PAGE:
When My Country Invaded Ukraine, I Faced a Choice: Give Me Propaganda or Give Me Death

A month later, the world saw images of mass graves in the Kyiv suburb of Bucha, dead limbs sticking out of the sand. Outside our building one morning, on an old brick wall that was previously empty, was a fresh message, the paint still wet: “Russians, go home.” My boyfriend went back to Russia so he could obtain a European visa, promising he would be back in a month, but he never returned.


I spent the rest of the year on the move: Cyprus, Estonia, Norway, France, Austria, Hungary, Sweden. I went where I had friends. The independent Russian media that I’d always consumed went into exile too, setting up operations where they could. TV Rain began broadcasting out of Amsterdam. Meduza moved its Russian branch to Europe. The newspaper Novaya Gazeta, cofounded by the Nobel Peace Prize laureate Dmitry Muratov, reopened in Latvia. Farida Rustamova, a former BBC Russia correspondent, fled and launched a Substack called Faridaily, where she began publishing information from Kremlin insiders. Journalists working for the independent news website Important Stories, which published names and photos of Russian soldiers involved in the murder of civilians in a Ukrainian village, went to Czechia. These, along with 247,000 other websites, were blocked at the behest of the Prosecutor General’s Office but remained accessible in Russia through VPNs.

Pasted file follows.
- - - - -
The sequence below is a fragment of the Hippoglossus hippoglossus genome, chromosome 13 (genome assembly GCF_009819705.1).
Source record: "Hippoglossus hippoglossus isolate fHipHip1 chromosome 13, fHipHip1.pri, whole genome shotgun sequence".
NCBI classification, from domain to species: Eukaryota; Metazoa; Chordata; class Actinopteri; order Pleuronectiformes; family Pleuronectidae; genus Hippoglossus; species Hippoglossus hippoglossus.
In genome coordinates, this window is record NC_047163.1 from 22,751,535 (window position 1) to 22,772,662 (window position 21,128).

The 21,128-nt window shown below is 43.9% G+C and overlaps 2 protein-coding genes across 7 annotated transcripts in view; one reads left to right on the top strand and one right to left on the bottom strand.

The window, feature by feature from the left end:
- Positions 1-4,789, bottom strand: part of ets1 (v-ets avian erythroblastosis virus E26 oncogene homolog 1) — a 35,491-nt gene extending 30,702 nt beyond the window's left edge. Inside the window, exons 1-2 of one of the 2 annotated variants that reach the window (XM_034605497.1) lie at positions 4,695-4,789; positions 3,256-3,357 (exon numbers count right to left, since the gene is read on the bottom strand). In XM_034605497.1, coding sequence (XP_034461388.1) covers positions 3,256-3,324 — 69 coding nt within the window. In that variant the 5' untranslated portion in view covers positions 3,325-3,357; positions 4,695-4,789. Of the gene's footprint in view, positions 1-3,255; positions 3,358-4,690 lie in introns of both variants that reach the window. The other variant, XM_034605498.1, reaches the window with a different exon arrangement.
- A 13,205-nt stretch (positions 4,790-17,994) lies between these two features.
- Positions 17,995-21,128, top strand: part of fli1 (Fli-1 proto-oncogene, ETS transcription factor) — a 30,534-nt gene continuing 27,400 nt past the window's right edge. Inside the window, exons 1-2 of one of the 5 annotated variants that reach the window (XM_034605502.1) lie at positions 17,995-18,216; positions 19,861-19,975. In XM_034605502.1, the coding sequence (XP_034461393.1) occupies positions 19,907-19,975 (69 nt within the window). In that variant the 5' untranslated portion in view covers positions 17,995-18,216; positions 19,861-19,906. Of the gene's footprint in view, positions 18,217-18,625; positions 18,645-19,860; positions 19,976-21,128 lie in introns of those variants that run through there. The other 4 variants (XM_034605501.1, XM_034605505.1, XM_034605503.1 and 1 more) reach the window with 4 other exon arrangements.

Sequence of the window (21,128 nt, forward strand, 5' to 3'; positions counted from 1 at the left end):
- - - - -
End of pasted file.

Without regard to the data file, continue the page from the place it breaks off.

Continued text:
“During the first days of the war, everything was in a fog,” says Ilya Krasilshchik, the former publisher of Meduza, who went on to found Help Desk, which combines news media and a help hotline for those impacted by war. “We felt it our duty to inform people of what the Russian army was doing in Ukraine, to document the hell that despair and powerlessness leave in their wake. But we also wanted to empathize with all of the people caught up in this meat grinder.” Taisiya Bekbulatova, a former special correspondent for Meduza and the founder of the news outlet Holod, tells me, “In nature you find parasites that can force their host to act in the parasite’s own interest, and propaganda, I believe, works in much the same way. That’s why we felt it was our duty to provide people with more information.”

I wanted to continue my work in journalism, but the publications that had fled Russia weren’t hiring. My application for a Latvian humanitarian visa as an independent journalist was rejected, and I didn’t have the means to pay the fees for US or UK talent visas.

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